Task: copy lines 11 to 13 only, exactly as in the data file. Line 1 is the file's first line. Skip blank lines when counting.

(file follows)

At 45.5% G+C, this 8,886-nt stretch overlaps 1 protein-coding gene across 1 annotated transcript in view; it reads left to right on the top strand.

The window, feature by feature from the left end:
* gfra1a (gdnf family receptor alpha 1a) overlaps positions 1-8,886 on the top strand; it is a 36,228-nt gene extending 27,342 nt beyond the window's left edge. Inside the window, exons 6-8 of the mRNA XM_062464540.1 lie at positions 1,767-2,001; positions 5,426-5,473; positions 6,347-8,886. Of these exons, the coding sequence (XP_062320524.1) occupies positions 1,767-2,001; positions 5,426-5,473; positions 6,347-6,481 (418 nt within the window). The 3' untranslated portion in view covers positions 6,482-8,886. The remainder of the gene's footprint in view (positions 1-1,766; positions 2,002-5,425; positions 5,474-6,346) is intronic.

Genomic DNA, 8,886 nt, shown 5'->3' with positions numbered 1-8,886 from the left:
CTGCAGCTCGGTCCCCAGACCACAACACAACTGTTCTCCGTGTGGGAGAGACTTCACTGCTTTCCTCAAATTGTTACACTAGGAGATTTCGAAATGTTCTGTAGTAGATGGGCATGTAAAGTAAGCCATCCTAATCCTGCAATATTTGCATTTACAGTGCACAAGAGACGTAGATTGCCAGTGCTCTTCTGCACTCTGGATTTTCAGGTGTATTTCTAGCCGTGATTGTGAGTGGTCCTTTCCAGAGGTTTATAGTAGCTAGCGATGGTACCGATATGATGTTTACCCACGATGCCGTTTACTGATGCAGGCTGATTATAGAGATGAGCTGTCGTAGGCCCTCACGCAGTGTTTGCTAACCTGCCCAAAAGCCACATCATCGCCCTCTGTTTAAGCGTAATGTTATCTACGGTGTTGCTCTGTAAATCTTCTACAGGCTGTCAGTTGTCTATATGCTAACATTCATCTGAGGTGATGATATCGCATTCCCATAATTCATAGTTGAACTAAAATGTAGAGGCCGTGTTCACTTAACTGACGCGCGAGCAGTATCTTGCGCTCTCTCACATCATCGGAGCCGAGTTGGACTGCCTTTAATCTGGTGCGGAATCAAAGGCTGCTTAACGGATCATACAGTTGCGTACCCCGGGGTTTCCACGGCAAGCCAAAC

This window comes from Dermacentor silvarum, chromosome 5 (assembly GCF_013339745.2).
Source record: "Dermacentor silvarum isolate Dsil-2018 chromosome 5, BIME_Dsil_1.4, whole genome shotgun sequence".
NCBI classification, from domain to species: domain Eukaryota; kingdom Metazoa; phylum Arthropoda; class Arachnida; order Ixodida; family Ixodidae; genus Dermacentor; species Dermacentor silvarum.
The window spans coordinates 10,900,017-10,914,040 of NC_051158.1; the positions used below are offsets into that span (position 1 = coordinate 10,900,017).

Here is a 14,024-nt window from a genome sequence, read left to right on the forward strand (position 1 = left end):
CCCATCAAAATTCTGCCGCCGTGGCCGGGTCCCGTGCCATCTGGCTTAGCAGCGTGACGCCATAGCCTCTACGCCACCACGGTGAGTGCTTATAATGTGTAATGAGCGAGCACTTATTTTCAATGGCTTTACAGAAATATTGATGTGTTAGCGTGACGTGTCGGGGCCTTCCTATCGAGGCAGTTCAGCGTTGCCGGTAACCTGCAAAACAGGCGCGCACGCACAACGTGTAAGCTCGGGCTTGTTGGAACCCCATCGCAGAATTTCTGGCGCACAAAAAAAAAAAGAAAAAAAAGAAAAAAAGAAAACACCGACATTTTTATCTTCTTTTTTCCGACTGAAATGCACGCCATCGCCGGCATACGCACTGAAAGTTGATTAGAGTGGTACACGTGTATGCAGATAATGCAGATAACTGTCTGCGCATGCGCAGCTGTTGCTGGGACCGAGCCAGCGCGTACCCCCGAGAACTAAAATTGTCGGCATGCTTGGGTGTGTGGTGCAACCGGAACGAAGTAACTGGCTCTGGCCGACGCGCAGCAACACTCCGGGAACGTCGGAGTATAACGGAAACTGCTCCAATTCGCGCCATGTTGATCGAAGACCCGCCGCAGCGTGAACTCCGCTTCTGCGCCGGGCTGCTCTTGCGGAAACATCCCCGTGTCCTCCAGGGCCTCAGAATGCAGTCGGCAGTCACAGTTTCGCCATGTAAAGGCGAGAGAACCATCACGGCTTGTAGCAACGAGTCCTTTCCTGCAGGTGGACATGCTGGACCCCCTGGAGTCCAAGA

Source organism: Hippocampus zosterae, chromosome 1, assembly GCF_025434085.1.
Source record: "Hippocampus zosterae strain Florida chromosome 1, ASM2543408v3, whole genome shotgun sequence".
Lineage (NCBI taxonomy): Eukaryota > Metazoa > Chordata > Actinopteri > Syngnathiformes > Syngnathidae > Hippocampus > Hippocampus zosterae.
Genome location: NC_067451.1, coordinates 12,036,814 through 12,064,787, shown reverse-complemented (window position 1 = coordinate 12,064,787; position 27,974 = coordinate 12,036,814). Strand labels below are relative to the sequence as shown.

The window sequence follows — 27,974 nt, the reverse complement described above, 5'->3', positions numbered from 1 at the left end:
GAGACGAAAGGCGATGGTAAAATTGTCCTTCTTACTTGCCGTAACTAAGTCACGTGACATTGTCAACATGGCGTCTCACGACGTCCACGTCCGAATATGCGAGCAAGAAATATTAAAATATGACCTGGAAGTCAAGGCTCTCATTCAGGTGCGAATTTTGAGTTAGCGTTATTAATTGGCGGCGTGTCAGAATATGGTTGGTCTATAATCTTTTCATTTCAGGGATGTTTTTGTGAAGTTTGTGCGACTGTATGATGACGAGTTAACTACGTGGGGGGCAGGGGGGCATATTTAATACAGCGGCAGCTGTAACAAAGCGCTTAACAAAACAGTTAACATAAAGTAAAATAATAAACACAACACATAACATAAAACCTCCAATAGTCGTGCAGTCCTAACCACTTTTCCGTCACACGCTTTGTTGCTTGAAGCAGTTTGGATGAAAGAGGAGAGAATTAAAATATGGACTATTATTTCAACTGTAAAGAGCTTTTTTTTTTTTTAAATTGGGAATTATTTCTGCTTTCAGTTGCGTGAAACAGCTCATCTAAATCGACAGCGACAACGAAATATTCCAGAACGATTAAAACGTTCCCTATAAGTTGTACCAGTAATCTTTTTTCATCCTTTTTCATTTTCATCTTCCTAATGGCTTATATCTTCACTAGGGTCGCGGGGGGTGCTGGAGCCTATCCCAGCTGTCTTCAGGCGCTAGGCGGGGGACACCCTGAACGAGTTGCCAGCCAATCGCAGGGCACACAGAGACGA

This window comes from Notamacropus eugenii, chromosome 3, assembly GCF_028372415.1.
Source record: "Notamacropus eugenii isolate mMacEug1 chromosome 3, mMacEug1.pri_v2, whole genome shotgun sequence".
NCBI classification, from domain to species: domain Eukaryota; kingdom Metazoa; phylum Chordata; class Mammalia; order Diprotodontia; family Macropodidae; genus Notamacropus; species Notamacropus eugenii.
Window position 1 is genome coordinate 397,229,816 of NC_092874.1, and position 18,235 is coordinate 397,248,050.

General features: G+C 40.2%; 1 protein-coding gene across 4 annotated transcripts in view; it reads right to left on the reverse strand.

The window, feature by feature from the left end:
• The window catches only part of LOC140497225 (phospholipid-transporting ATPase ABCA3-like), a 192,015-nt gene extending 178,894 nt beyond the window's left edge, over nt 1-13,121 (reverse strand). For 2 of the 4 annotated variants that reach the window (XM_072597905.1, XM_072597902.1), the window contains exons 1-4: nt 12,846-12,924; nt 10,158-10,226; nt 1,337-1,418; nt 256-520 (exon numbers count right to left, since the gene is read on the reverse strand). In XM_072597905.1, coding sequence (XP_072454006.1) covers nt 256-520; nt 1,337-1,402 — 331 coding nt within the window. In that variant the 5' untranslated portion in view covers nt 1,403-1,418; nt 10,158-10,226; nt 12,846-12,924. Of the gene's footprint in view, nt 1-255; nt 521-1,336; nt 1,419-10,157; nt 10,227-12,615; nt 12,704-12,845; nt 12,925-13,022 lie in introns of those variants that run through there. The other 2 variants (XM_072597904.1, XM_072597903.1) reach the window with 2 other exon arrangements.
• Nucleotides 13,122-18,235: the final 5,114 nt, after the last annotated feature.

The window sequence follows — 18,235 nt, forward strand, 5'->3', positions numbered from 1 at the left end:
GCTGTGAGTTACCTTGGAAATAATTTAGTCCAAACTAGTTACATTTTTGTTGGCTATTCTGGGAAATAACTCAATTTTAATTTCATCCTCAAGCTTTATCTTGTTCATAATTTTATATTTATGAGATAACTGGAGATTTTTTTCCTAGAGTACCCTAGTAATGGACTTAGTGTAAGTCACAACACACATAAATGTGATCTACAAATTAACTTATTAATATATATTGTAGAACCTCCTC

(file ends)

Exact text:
CCCATCAAAATTCTGCCGCCGTGGCCGGGTCCCGTGCCATCTGGCTTAGCAGCGTGACGCCATAGCCTCTACGCCACCACGGTGAGTGCTTATAATGTGTAATGAGCGAGCACTTATTTTCAATGGCTTTACAGAAATATTGATGTGTTAGCGTGACGTGTCGGGGCCTTCCTATCGAGGCAGTTCAGCGTTGCCGGTAACCTGCAAAACAGGCGCGCACGCACAACGTGTAAGCTCGGGCTTGTTGGAACCCCATCGCAGAATTTCTGGCGCACAAAAAAAAAAAGAAAAAAAAGAAAAAAAGAAAACACCGACATTTTTATCTTCTTTTTTCCGACTGAAATGCACGCCATCGCCGGCATACGCACTGAAAGTTGATTAGAGTGGTACACGTGTATGCAGATAATGCAGATAACTGTCTGCGCATGCGCAGCTGTTGCTGGGACCGAGCCAGCGCGTACCCCCGAGAACTAAAATTGTCGGCATGCTTGGGTGTGTGGTGCAACCGGAACGAAGTAACTGGCTCTGGCCGACGCGCAGCAACACTCCGGGAACGTCGGAGTATAACGGAAACTGCTCCAATTCGCGCCATGTTGATCGAAGACCCGCCGCAGCGTGAACTCCGCTTCTGCGCCGGGCTGCTCTTGCGGAAACATCCCCGTGTCCTCCAGGGCCTCAGAATGCAGTCGGCAGTCACAGTTTCGCCATGTAAAGGCGAGAGAACCATCACGGCTTGTAGCAACGAGTCCTTTCCTGCAGGTGGACATGCTGGACCCCCTGGAGTCCAAGA

Source organism: Hippocampus zosterae, chromosome 1, assembly GCF_025434085.1.
Source record: "Hippocampus zosterae strain Florida chromosome 1, ASM2543408v3, whole genome shotgun sequence".